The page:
26 August, 2010

A paradoxical post

I was reading the Wiki list of paradoxes. Some of them are very clever - and really make you think.

Here are a few of note...

Curry's paradox

If this sentence is true, then there is no God.

If the sentence is true, then what it says is true: namely that "if the sentence is true, then there is no God". Therefore, without necessarily believing that there is no God, or that the sentence is true, it seems we should agree that "if the sentence is true, then there is no God". But then this means the sentence is true. So there is no God. [adapted from the link]

Quite brilliant! Of course, anything can be 'proven' by simply inserting it into the latter half of the sentence, so in reality it is meaningless. I can't quite get my head around it but I expect it's simply due to the limitations of language.


Unexpected hanging paradox

A judge tells a condemned prisoner that he will be hanged at noon on one weekday in the following week but that the execution will be a surprise to the prisoner. He will not know the day of the hanging until the executioner knocks on his cell door at noon that day. Having reflected on his sentence, the prisoner draws the conclusion that he will escape from the hanging. His reasoning is in several parts. He begins by concluding that the "surprise hanging" can't be on a Friday, as if he hasn't been hanged by Thursday, there is only one day left - and so it won't be a surprise if he's hanged on a Friday. Since the judge's sentence stipulated that the hanging would be a surprise to him, he concludes it cannot occur on Friday. He then reasons that the surprise hanging cannot be on Thursday either, because Friday has already been eliminated and if he hasn't been hanged by Wednesday night, the hanging must occur on Thursday, making a Thursday hanging not a surprise either. By similar reasoning he concludes that the hanging can also not occur on Wednesday, Tuesday or Monday. Joyfully he retires to his cell confident that the hanging will not occur at all.

It's a funny one. It's clearly wrong, and yet it seems foolproof. I like the end part:

The next week, the executioner knocks on the prisoner's door at noon on Wednesday — which, despite all the above, will still be an utter surprise to him. Everything the judge said has come true.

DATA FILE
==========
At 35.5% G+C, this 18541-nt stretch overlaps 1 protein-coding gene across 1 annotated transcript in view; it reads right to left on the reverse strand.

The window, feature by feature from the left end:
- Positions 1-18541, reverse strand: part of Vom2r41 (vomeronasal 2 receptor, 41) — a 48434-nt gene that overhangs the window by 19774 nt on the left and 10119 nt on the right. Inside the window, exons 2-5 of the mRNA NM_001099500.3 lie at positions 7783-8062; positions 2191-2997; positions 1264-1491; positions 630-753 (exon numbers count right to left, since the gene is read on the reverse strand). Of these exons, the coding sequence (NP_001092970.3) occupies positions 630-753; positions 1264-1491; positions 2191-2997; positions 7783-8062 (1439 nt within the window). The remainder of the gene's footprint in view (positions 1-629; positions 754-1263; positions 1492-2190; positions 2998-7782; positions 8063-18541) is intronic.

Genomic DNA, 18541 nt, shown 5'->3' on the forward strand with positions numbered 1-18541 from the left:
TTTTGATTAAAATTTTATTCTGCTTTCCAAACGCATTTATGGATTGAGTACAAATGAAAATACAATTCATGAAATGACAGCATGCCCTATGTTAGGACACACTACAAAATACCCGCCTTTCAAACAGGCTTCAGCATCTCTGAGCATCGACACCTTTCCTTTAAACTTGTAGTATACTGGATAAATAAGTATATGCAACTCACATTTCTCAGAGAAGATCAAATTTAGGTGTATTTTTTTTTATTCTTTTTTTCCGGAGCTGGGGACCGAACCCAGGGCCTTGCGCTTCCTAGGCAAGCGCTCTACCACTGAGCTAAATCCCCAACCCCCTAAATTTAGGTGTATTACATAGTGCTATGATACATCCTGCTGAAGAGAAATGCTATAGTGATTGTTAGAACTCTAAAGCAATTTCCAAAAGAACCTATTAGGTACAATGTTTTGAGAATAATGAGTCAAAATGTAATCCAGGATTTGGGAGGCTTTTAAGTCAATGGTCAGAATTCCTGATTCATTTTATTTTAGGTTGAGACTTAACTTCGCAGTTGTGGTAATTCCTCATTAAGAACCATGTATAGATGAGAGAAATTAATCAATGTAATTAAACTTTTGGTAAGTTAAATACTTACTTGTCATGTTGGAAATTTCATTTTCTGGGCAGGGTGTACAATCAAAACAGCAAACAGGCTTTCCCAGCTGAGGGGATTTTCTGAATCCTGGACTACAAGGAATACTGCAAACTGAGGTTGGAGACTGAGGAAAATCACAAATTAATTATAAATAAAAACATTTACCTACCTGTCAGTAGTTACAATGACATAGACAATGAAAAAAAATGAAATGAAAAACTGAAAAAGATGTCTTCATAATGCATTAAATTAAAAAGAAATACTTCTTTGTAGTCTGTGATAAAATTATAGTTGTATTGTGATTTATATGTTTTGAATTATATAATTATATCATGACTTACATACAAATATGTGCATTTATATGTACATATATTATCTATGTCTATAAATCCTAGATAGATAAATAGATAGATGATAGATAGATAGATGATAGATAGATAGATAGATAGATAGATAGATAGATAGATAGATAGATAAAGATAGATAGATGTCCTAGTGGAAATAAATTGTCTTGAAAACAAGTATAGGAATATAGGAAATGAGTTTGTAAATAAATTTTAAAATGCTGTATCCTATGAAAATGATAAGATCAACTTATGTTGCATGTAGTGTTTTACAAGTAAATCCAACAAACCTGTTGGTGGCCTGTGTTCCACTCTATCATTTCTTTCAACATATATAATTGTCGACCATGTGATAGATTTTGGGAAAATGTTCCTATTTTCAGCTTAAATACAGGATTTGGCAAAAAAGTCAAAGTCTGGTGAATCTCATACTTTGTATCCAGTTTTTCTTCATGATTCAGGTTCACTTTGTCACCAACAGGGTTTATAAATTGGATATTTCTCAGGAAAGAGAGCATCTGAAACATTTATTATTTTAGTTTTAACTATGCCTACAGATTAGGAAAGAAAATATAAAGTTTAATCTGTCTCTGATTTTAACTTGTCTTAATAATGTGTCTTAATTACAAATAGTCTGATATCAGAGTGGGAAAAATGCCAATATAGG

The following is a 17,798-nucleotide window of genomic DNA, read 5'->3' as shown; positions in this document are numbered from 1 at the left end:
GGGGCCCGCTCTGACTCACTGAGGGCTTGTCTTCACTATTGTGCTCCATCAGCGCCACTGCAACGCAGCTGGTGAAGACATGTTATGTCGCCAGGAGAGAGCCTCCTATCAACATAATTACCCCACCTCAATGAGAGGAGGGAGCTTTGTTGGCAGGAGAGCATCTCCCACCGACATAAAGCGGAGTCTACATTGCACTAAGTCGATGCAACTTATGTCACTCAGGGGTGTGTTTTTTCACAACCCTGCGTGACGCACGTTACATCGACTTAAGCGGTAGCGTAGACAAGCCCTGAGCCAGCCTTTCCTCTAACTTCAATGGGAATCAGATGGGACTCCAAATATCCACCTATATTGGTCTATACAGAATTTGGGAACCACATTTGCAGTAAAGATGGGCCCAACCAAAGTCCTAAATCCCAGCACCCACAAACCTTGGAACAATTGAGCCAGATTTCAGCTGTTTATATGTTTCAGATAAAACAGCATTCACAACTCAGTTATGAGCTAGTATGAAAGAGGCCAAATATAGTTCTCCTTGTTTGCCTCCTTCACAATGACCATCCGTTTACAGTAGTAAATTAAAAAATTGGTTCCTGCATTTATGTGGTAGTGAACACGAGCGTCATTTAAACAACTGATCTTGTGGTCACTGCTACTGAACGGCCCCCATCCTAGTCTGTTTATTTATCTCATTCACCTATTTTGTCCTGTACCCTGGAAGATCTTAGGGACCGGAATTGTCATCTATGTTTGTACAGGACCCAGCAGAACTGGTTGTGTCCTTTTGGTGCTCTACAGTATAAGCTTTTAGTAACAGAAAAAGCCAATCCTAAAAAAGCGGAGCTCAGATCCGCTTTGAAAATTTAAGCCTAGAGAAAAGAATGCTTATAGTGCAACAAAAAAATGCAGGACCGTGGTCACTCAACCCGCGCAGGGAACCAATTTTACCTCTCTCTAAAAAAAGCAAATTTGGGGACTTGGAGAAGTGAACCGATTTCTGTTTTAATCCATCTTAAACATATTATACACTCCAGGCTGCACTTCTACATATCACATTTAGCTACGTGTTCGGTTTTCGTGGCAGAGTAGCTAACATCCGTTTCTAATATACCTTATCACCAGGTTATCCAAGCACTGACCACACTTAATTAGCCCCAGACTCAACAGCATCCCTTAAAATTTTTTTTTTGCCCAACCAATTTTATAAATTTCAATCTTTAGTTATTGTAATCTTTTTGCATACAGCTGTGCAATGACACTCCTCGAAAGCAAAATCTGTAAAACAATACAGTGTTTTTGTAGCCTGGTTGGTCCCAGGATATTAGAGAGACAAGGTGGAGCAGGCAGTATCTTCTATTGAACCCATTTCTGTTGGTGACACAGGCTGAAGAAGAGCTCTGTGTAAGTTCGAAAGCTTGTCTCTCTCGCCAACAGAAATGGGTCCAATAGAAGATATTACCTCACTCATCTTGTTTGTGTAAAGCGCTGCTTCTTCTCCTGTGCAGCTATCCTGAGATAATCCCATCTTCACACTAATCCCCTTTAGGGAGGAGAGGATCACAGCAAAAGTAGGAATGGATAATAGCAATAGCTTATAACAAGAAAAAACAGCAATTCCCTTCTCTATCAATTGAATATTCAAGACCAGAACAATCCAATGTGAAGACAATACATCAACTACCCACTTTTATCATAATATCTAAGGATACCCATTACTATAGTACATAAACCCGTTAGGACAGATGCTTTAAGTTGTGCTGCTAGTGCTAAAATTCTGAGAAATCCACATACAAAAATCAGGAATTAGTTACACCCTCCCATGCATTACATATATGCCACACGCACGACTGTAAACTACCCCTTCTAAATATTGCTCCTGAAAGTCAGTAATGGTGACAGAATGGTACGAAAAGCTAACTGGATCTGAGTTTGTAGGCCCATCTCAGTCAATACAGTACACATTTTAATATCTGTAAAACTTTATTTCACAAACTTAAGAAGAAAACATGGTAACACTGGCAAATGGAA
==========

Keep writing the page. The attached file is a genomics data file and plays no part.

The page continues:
So it was a surprise after all!


Barber paradox

Suppose there is a town with just one male barber; and that every man in the town keeps himself clean-shaven: some by shaving themselves, some by attending the barber. It seems reasonable to imagine that the barber obeys the following rule: He shaves all and only those men in town who do not shave themselves. Under this scenario, we can ask the following question: Does the barber shave himself? Asking this, however, we discover that the situation presented is in fact impossible:

- If the barber does not shave himself, he must abide by the rule and shave himself.

- If he does shave himself, according to the rule he will not shave himself.

This is, of course, an applied version of Russell's paradox. I actually prefer the library book example:

Imagine a library that has catalogs for each section. It has a catalog for the science section, one for the British literature section, one for American literature, one for history and so on. These catalogs are also books in their own right, so they may also be listed in catalogs. Now it also has a master catalog, which lists all books which do not list themselves. Now the question is, does the master catalog list itself? If it does, then on the premise that it lists those books that do not list themselves, it doesn’t list itself. If it doesn’t list itself, then by the same logic, it does.


Liar paradox

An oldie but a goodie. The simplest version of the paradox is this:

This statement is false.

If the statement is true, everything asserted in it must be true. However, because the statement asserts that it is itself false, it must be false. So the hypothesis that it is true leads to the contradiction that it is false. Yet the sentence cannot be false for that hypothesis also leads to contradiction. If the statement is false, then what it says about itself is not true. Hence, it is true. Under either hypothesis, the statement is both true and false.

A criticism of the liar paradox is that it is self-referencing. However, a variation exists that does not self-reference:

Card paradox

Suppose there is a card with statements printed on both sides:

Front: The sentence on the other side of this card is TRUE.

Back: The sentence on the other side of this card is FALSE.

Trying to assign a truth value to either of them leads to a paradox.

I presented a similar argument before using newspapers to show that logical contradictions exist. Neither of the sentences employs self-reference; however, this type of paradox does employ circular referencing. This criticism has also been overcome by a variation that does not self-reference or circular-reference:

Yablo's paradox

The paradox arises from considering the following infinite set of sentences:

(S1): for all k > 1, Sk is false
(S2): for all k > 2, Sk is false
(S3): for all k > 3, Sk is false

The set is paradoxical, because it is unsatisfiable (contradictory), but this unsatisfiability defies immediate intuition. Moreover, none of the sentences refers to itself, but only to the subsequent sentences; this leads Yablo to claim that his paradox does not rely on self-reference. As it continues to infinite, it does not employ circular reference.


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